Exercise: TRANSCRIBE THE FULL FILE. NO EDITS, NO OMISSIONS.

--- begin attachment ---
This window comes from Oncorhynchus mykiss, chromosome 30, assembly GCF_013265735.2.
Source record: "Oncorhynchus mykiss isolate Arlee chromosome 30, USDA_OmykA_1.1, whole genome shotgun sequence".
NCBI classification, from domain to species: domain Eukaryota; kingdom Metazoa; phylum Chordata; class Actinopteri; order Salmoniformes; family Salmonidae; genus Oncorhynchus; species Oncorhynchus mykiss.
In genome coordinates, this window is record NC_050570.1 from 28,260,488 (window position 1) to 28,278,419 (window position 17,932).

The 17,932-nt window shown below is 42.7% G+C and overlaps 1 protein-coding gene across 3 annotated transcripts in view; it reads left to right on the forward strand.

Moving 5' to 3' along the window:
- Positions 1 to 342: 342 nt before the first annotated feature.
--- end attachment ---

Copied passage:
This window comes from Oncorhynchus mykiss, chromosome 30, assembly GCF_013265735.2.
Source record: "Oncorhynchus mykiss isolate Arlee chromosome 30, USDA_OmykA_1.1, whole genome shotgun sequence".
NCBI classification, from domain to species: domain Eukaryota; kingdom Metazoa; phylum Chordata; class Actinopteri; order Salmoniformes; family Salmonidae; genus Oncorhynchus; species Oncorhynchus mykiss.
In genome coordinates, this window is record NC_050570.1 from 28,260,488 (window position 1) to 28,278,419 (window position 17,932).

The 17,932-nt window shown below is 42.7% G+C and overlaps 1 protein-coding gene across 3 annotated transcripts in view; it reads left to right on the forward strand.

Moving 5' to 3' along the window:
- Positions 1 to 342: 342 nt before the first annotated feature.